Theme: Vernacular Theology

  • Abel Wes
  • Ancrene Wisse
  • Ayenbite of Inwit
  • Confessio Amantis
  • Ful Feir Flour
  • Hali Meiðhad
  • Le Fiz Marie
  • Livis Firist and Licumes Hele
  • Nu Þu Vnseli
  • Syng I Wold
  • The Book of Margery Kempe
  • Þu Þad Madist
  • Wose Seye
  • Wose Wartt Wid Prute

  • Introduction

    There has been a particularly pronounced interest in vernacular theology since Nicholas Watson’s groundbreaking 1995 article on the topic, “Censorship and Cultural Change in Late-Medieval England: Vernacular Theology, the Oxford Translation Debate, and Arundel's Constitutions of 1409.” Watson’s article argued that unease in the early fifteenth century surrounding the growing Wycliffite movement led to a change in the nature and quantity of religious writing produced in the vernacular (which, in this context, refers primarily to English). Works produced before these constitutions in this anthology include the thirteenth-century Ancrene Wisse, which, as a religious guide, includes several translated passages from the Bible, and the religious lyrics such as “Abel was loosed in trueness” and “Whoso seeth on rood.” Works produced after these Constitutions and which, according to some scholars, reflect the impact of these Constitutions, include The Book of Margery Kempe. The challenges that Kempe encounters while trying to practice her personal approach to religion and that are described in the passage included in this anthology suggest pronounced tension surrounding atypical forms of devotion.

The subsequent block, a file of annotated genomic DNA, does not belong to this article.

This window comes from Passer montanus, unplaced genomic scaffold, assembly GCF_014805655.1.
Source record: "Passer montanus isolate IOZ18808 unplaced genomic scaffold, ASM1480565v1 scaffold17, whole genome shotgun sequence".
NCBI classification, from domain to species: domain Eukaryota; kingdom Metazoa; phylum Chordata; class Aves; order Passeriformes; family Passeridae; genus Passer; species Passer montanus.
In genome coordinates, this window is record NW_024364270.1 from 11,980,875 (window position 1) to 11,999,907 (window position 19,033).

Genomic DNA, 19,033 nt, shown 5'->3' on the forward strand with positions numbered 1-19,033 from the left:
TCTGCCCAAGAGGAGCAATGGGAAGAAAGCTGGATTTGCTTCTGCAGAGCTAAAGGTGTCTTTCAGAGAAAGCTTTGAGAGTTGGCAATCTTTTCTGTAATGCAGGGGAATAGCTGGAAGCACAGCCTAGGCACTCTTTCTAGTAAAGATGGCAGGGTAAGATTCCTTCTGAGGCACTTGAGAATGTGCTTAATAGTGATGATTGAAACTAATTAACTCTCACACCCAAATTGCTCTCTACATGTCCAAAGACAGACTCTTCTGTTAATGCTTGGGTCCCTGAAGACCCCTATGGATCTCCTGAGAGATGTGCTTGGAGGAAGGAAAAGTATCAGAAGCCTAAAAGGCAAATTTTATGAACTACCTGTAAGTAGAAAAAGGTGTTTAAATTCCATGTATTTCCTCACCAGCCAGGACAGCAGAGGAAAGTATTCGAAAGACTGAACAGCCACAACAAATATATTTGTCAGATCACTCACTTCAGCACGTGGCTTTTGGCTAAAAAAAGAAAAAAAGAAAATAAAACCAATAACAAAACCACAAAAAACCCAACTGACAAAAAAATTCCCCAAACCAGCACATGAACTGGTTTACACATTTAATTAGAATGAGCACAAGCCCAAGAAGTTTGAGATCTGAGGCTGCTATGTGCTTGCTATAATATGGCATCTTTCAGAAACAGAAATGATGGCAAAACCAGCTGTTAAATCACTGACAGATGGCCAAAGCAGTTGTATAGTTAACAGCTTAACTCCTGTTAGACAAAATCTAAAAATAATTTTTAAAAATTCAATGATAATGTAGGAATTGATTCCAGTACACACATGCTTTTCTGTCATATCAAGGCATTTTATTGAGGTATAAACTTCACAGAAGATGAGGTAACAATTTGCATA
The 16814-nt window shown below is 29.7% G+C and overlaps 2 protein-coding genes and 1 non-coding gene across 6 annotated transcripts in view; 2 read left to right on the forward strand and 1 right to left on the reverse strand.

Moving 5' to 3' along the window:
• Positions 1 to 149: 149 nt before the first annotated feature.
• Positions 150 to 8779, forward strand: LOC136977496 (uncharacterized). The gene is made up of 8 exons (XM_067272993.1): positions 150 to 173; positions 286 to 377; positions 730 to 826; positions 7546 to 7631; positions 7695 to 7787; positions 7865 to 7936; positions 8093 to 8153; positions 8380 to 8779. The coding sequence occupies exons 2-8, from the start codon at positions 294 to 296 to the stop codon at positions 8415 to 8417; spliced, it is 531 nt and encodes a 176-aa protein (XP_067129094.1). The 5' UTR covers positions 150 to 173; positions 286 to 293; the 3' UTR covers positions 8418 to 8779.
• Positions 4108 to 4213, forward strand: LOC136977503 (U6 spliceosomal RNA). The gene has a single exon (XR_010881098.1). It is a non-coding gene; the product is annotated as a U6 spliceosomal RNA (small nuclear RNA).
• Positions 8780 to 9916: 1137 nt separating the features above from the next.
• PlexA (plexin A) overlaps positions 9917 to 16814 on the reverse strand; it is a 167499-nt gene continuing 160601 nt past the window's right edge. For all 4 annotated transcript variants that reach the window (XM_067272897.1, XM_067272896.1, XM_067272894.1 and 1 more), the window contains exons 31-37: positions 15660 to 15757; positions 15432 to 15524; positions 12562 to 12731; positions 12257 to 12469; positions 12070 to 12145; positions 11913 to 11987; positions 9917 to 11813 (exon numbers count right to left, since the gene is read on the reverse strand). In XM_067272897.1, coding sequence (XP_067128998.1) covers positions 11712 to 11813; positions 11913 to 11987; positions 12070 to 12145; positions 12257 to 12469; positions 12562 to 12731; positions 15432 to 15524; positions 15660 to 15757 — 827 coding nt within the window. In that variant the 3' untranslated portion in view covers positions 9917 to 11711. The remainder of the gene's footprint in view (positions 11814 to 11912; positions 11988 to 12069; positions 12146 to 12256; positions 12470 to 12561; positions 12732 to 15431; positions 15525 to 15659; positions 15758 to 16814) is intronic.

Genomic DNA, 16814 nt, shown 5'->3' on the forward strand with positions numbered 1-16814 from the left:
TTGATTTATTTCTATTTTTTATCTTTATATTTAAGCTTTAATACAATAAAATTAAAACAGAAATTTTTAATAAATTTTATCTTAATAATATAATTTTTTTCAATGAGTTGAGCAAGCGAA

Krista A. Murchison, General Editor